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Re: Sauropodz r kewl WAS: silly conversation on 2012 US presidential race
On Tue, Apr 17, 2012 at 9:24 AM, <firstname.lastname@example.org> wrote:
> But the system can be set up to be easier or more simple to navigate. A lot
> of genus names can be confusing. One of the Linnean system's main benefits is
> having ranks which illustrate the magnitude or size of a grouping. But yes,
> it is mainly taste.
Nowhere is this more evident than in Linnaeus' writings themselves.
His genera were often *much* broader than anything used as a genus
today. Some examples:
Ursus (bears) included racoons (Ursus lotor).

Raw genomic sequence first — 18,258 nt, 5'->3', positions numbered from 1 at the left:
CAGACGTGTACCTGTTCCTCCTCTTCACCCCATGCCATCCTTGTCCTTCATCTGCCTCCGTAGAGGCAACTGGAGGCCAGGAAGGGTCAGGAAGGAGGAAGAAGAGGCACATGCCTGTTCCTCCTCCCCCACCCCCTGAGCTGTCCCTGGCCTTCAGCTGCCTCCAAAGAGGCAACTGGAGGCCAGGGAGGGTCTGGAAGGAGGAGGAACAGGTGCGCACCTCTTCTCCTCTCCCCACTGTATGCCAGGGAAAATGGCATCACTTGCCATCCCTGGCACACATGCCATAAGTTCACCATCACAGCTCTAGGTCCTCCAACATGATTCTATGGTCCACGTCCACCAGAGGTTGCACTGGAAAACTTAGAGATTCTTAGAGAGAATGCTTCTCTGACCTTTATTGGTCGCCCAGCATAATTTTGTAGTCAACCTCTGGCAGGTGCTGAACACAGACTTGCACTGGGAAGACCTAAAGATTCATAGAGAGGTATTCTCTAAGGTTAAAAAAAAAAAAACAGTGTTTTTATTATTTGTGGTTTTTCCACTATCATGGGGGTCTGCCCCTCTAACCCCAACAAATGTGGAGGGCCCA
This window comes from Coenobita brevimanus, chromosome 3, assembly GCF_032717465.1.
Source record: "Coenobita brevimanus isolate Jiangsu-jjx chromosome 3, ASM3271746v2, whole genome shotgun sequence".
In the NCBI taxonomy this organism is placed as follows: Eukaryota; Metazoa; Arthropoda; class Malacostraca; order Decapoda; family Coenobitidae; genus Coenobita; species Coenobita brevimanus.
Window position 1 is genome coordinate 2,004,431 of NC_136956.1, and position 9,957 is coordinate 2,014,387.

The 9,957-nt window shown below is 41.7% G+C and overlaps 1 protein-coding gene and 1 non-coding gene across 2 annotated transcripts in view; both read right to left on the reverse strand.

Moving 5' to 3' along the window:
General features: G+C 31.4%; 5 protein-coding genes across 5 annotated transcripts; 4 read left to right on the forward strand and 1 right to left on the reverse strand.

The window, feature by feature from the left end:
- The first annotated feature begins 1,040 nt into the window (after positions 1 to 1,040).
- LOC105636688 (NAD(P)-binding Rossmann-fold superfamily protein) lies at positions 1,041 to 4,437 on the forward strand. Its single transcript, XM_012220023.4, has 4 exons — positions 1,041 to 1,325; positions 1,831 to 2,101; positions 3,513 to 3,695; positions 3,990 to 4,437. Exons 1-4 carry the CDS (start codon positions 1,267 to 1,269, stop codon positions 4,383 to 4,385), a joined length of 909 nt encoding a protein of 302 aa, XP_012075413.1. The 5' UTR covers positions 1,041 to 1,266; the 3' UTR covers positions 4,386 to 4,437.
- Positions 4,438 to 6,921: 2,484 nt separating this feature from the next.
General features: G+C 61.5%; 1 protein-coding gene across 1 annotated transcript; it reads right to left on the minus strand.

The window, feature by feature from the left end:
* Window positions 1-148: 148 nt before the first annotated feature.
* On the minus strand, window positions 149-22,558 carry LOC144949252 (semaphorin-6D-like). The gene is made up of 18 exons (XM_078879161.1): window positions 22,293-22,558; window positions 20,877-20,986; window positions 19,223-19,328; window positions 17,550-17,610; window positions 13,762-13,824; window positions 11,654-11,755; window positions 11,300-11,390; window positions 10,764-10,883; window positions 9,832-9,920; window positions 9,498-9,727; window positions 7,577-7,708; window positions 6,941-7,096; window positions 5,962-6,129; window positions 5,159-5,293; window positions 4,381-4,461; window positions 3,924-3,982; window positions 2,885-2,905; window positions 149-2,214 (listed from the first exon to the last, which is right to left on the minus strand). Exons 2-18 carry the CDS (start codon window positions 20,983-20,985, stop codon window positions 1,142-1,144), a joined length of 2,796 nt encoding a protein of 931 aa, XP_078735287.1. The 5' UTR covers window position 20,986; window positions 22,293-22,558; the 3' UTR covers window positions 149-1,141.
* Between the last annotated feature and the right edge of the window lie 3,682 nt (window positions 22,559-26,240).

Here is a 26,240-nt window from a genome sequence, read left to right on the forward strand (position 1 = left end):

Lacerta (lizards; nowadays just sand lizards and kin) included caimans
(Lacerta crocodilus) and salamanders (Lacerta salamandra). (Yet,
strangely, Draco volans, the flying dragon, was not included!)
Vespertilio included all bats (nowadays just two species).
Simia (no longer used as a genus) included all anthropoids except
humans. He wanted to include humans as well, but felt the backlash
would be too severe. As it was, he pushed his luck including Homo,
Simia, Lemur [including colugos], and Vespertilio in the same order,
Primates. (Bats and colugos have since been removed.)
The early dinosaur researchers also used genera very broadly. Look at
all the species that have been assigned to Megalosaurus -- just about
every type of non-maniraptoran theropod and a few non-theropods as
well. (Can't think of any maniraptors assigned to Megalosaurus, but
I'm probably forgetting something.)
T. Michael Keesey